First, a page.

How can divorce affect women's financial wellbeing?

  • 18 December 2020
  • 10 minute read
  • As well as the emotional effects, divorce can have a big financial impact, especially on women.

  • It’s important to make the effort to reach a fair and considered settlement for everyone’s peace of mind especially when it comes to pensions

  • Good advice during and after your divorce can help ensure your retirement income isn’t blown off course.

You may be surprised to learn but according to the latest figures from the Office for National Statistics, the UK’s divorce rate for opposite-sex couples is currently at its lowest level since the 1970s when divorce laws reforms came into force. However, looking at the underlying date we found that divorce rates for the over-50s are on the increase.

The sad fact is divorce, particularly later in life, can be devastating. Not just on your emotional and mental wellbeing, but also on your finances. According to a Bloomberg article from July 2019, divorce after 50 can halve the net wealth of both men and women . And women, in particular, may struggle more to recover financially from this blow.

Divorce is getting easier

According to, the Divorce, Dissolution and Separation Act 2020 gained Royal Assent and passed into law in June 2020. This aims to make it easier for couples to divorce. It removes two historical issues.

According to a Ministry of Justice report from May 2019, it removes the requirement for one party to be shown to be at fault, paving the way for “no-blame” divorces.

It will also no longer be possible for one of the parties to contest a divorce brought on the grounds of irreconcilable differences. As the Justice department puts it: “Marriages are not saved by the ability of one spouse to ‘contest’ a divorce in court. Very few divorces are contested but this practice is known to be misused by abusers choosing to contest a divorce purely to continue their coercive and controlling behaviour.”

Preparing to divorce

If divorce is the inevitable outcome, it could help if you prepare as much as possible for this big step. Celebrity couple Gwyneth Paltrow and Chris Martin claimed to have ‘consciously uncoupled’ in a bid to make their divorce as positive for themselves, each other and their children as possible. It could well be worth taking a leaf from their book to make the best of a difficult situation.

In an ideal world, divorcing spouses would sit down to divide their assets, and work out who will pay for what going forward calmly and fairly. If you can reach amicable agreements that work well for both of you, these can be made into an official ‘consent order’ which commits both of you to carrying these arrangements out.

However, if it’s too difficult to negotiate how to divide up what you own between you, and how you will share income or assets in the future, then mediation could be an option. A divorce mediator doesn’t take sides but aims to provide a neutral service to help you negotiate agreements you can both live with.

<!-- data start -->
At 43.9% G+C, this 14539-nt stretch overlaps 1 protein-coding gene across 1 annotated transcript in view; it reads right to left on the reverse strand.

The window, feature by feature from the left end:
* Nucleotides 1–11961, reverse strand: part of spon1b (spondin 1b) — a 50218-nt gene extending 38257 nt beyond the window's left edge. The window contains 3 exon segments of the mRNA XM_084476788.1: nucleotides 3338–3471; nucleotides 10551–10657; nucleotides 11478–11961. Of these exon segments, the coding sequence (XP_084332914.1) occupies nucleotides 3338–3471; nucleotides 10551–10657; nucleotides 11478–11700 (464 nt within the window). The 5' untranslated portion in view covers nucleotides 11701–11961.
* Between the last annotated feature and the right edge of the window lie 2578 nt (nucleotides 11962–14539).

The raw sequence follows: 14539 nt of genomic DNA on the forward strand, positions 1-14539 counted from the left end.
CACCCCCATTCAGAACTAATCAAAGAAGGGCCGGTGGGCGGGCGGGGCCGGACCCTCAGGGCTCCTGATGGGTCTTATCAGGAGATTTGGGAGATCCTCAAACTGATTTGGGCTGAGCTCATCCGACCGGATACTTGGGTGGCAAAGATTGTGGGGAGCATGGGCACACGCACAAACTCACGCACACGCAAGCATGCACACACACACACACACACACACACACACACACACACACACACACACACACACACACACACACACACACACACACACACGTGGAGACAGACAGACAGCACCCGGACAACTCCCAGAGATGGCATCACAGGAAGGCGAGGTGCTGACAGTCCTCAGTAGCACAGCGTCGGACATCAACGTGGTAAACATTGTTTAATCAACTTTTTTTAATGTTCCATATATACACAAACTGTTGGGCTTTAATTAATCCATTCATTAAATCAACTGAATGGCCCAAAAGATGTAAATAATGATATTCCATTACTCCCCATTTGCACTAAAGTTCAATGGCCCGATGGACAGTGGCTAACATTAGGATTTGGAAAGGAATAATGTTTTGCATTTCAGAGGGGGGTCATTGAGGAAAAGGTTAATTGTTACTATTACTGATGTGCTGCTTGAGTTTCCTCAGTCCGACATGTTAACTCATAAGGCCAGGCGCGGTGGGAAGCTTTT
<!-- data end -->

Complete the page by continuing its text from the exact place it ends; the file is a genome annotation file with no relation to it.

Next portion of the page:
If neither of these strategies is right for you, a professional divorce lawyer can be brought in to help you organise your divorce settlement and, if necessary, you can go to court for a judge to decide. But turning to a divorce lawyer needn’t be the first recourse.

A fair outcome

It’s important to negotiate thoroughly and carefully so that both parties come out of a divorce believing that that agreements around selling or keeping the family home, dividing any other savings or assets, and the payment of any maintenance and for how long, are all reasonable.

Otherwise resentment and further disagreements could be reignited in the years ahead, especially if new partners come onto the scene. It’s also important to note that transferring assets when you are still within a tax year of being married will allow you to use the married capital gains tax exemptions . Once you are divorced, these will be lost.

So, it’s important to get a fair settlement and to consider how you will look after yourself in the years ahead.

Dividing all the assets, including pensions

When you leave a marriage, especially one that you’ve been in for a long time. You need to ensure that you receive your fair share of all the assets. Not just the visible ones – such as the house, the cars, the paintings – but also the less visible, but nevertheless important ones, including savings accounts, investments and pensions.

According to a July 2019 report from the Pensions Policy Institute, divorced women have one third less in ‘pension wealth’ than divorced men . As we explored in Pensions and gender disparity, men tend to pay more into their pension plans than women. A wife might have made fewer pension contributions because she took a career break, wasn’t paid as well, or paid the childcare and other household bills as part of the couple’s general living arrangements.